Earlier, 28th July 2011, complaint – HOW THE BBC TRUST BETRAYS OUR TRUST, Part 2  [and prior to that (Part 1, 28th June 2011) and after those (Part 3, 8th August 2011)]
John Rentoul on yet another complaint to said BBC re Paxman bias

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BBC’s (& Quentin Letts’) ‘let’s pretend’ obituary for Tony Blair

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2nd January 2012

Happy New Year to all! Let’s hope it’s better than the old one.

London's world-famous clock tower, commonly known as Big Ben, seems to explode in a blaze of fireworks. Guy Fawkes would have been proud.

The oddly timed news (rather leak – the broadcaster itself didn’t tell us) that the hallowed  BBC was doing interviews ready for Tony Blair’s eventual obituary  (yes he’ll have to go one day like the rest of us – no way out of that way out) raised a few eyebrows when it broke at The Sun.

Tony Blair at an event in London, beginning of December, 2011

For the record I saw Mr Blair in recent weeks and he didn’t look at all as though he was even approaching death’s door.  But questionably untimely as is this scour around to record snips from presumably the usual suspects  – in case they pop off before he does – it has some rhyme and reason. Quentin Letts’s reasons for his atrocious piece of work are far less excusable.

Let’s do Letts later, as it were.

The BBC MUST be prepared.  After all their broadcasting outfit is a near monopoly and bears a lot of responsibility for being right up there with the latest, so to speak. The BBC is the largest broadcaster in the world with the world’s largest broadcast news organisation and a reach in Britain of more than all the other British media outlets put together.

Aside : Despite this my request several weeks ago to the Leveson “Press” Inquiry as to whether or not broadcasters too are being looked into remains unanswered.

Since 73% get their news from TV, with the BBC supplying 70% of all TV news, the Beeb certainly has some responsibility; and some power.

It would never do if in say 20/30/40 years time when the time comes to remind us all about Tony Blair and the life and reasons for (successes & not to mention failings of the then late lamented) to find such as Tam Dalyell, Tony Benn, Clare Short and George Galloway had already popped their clogs.  Oh tragedy – true, utter, real tragedy! Not one of them to be found opining liberally on the Commons grassy bits .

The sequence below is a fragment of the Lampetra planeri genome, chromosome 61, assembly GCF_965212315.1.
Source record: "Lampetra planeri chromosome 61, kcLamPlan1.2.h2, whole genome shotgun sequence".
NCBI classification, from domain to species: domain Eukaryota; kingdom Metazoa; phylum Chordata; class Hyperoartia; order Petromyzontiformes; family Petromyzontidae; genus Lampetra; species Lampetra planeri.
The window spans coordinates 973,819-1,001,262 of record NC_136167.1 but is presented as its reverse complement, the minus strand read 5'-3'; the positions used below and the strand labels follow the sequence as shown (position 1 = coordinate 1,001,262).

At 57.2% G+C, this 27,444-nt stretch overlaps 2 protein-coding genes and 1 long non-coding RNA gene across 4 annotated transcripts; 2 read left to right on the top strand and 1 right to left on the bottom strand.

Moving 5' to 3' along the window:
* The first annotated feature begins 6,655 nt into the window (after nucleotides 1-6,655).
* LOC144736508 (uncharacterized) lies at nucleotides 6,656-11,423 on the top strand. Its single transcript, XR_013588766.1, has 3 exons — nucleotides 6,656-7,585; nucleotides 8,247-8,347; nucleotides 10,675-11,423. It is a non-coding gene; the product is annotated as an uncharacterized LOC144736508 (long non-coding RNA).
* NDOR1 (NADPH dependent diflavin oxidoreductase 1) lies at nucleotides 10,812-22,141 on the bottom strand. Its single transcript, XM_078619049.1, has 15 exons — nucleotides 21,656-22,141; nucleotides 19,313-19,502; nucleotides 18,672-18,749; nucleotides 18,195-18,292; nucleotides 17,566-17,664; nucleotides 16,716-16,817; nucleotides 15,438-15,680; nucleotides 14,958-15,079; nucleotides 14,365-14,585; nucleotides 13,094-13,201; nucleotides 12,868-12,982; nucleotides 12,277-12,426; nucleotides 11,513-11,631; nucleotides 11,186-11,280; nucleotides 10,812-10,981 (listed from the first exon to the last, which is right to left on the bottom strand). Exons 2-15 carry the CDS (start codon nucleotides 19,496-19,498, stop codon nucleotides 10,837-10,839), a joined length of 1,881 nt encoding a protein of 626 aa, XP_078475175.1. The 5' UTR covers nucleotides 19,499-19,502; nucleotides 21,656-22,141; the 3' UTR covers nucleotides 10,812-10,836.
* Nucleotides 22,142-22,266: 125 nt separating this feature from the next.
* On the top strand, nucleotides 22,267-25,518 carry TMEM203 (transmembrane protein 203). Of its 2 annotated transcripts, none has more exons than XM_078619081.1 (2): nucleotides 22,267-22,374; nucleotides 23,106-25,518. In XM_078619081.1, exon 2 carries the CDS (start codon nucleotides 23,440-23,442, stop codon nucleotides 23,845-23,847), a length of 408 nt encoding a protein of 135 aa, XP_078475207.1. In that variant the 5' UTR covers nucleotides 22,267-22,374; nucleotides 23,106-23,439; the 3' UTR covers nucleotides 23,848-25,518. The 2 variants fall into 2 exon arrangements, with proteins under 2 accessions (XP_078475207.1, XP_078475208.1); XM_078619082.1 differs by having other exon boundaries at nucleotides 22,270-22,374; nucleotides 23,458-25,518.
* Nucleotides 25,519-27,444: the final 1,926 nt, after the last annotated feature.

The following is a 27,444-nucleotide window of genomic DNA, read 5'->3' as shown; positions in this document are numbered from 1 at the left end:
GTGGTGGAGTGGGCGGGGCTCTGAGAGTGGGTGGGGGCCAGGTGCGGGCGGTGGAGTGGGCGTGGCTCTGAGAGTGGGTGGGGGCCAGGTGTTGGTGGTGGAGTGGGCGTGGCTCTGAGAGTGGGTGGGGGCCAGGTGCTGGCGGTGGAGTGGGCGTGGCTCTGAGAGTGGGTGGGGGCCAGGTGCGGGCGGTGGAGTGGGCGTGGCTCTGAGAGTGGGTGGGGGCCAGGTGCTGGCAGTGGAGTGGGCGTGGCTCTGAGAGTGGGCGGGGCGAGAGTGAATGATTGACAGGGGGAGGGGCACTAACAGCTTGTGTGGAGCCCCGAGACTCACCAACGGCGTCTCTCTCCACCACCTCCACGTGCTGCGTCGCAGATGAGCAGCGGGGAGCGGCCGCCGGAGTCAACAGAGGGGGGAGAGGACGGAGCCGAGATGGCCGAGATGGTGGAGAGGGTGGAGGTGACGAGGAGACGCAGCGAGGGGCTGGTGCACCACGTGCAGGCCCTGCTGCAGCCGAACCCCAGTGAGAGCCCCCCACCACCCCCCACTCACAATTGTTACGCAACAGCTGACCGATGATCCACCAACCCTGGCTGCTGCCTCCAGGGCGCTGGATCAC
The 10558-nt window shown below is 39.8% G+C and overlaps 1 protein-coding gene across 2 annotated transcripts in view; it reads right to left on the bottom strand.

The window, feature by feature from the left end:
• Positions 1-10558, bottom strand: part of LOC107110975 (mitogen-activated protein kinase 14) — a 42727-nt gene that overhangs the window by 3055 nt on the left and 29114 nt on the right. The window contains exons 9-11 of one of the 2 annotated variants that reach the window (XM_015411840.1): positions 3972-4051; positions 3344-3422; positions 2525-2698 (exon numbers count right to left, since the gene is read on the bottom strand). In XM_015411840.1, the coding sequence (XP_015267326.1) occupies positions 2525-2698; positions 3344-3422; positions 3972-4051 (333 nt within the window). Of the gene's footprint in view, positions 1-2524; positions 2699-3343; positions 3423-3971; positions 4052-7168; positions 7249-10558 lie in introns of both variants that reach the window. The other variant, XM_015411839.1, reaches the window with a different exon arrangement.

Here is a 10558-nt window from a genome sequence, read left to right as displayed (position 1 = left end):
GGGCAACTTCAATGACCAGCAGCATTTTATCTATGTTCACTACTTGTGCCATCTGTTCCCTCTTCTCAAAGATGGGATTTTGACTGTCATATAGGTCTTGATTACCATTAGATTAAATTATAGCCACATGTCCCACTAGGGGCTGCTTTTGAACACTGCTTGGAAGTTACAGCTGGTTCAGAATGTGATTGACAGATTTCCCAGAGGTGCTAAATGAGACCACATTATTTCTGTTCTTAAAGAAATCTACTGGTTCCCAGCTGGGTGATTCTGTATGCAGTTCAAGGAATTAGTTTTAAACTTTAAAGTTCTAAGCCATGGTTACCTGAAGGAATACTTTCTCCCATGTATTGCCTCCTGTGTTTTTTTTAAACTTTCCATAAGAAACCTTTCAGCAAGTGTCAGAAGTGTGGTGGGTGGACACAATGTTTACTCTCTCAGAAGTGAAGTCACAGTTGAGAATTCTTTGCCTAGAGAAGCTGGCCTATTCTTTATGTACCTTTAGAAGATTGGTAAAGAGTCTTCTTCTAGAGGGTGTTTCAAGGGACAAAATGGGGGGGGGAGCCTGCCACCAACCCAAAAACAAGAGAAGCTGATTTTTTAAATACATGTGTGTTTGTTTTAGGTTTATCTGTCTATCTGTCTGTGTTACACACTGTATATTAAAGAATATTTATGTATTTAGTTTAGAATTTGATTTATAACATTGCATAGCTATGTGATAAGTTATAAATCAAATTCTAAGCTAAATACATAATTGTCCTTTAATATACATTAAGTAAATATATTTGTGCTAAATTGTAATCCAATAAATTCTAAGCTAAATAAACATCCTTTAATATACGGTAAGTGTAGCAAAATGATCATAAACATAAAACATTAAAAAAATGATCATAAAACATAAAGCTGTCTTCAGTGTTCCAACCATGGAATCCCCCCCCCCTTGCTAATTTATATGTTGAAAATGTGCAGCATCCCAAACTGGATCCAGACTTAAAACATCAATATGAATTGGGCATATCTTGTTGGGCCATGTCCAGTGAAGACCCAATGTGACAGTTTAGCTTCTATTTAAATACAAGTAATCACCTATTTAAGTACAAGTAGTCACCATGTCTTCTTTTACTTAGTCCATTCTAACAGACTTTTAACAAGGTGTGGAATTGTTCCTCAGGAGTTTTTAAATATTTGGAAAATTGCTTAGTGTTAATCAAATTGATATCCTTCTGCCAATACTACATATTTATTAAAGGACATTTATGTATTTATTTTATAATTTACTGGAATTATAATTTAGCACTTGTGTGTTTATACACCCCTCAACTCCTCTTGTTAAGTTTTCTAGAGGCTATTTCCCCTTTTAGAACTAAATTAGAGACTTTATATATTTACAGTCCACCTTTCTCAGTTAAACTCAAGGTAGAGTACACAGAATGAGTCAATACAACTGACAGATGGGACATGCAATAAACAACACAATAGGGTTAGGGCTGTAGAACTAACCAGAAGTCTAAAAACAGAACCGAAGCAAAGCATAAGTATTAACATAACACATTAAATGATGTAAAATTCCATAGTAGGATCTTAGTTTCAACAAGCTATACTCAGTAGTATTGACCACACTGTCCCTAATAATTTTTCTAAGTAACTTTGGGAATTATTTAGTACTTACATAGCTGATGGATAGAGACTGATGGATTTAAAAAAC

The horror! Bereft indeed!

Dig out the archives, replay the video clips. Find SOMEthing … ANYthing to remind the waiting, wailing punters of… you know the rest.


Just a little background aside or three on some likely interviewees. Come back to the below later if you prefer.




So the usual suspects and perhaps even a few sensible types have got their er… tributes in first.  In the can; on the record; ready for the big day when we can all find out how and why the most electorally successful Labour leader ever was such a … what’s the word …  oh yes, failure.

I DO realise that this writing up of early obituaries is common practice, just in case.  Since Mr Blair is just 58 it may be a decade or several premature.  I discount immediately perceived “threats” to him as suggested by someone here. The BBC may be at times illiberal with the verity but it is not a  killer setup regardless of Jeremy Paxman’s cross-media article (let’s pretend it’s about his fave pic) inadvertently I’m sure, rousing would-be assassin types who hang out at the rough corners of the Guardian of the TROOF.  As if, eh?

But nor do I imagine this BBC obituary will be a quick two-minute snip mourning a senior statesman’s demise.  Instead it will be a programme-length exhortation – or perhaps a series – as to what NOT to do with power. While of course explaining in no unbiased terms as to why exactly Mr Blair was such a ‘disappointment’ (to some.)


Why, I hear you ask, don’t I completely trust the BBC’s motives in recording, collecting, editing and collating ‘alas poor Tony! …’ wails from the affected…  er… effected?

It’s very simple.

I have watched over many years as the BBC’s anti-Blair/anti-Iraq war bias has shone through almost every news item: analysis pouring knowledgeably from the lips of assuredly informed Today broadcasters; echoed and chiming in a cacophony of  Newnights; muddling through middle-class mumblings at Any Questions masterclasses; chattering classily through quirky Question Times; not to mention Panoramically looking to let’s-put-things-right oh so liberally-leftily in that self-important overseeing seewetoldyou way.

All BBC gems undimmed in their omniscience due usually to the orchestrated absence of the airing of balancing countervailing arguments from any not quite liberal intelligentsia types among us.


Put aside that it is clear that despite often being accused by the political right of being too “left” the BBC and its commenters and broadcasters are, with a few honourable exceptions, against the Iraq war. Thus it follows anti-Blair.  Beseeching us for understanding, as though they had mistakenly cheerled for Hitler, they have the humility – nay – lofty self-flagellation and deserved meekness to make it clear they can’t apologise enough. Especially because he won’t.


Thing is, even if Blair is/was of “the left”, his having been a Labour PM actually makes it so much easier for them to put on their earnest lefty luvvie tones – ‘sorry we didn’t realise/he seemed so nice’.

Has the BBC considered there is an issue in recording opinions on a late lamented who isn’t yet late even if, by some, seriously lamented?  The man himself might outlive many of them. There may well be far more to be said about him than that he joined in on a war they did not like. On second thoughts – they clearly have considered that.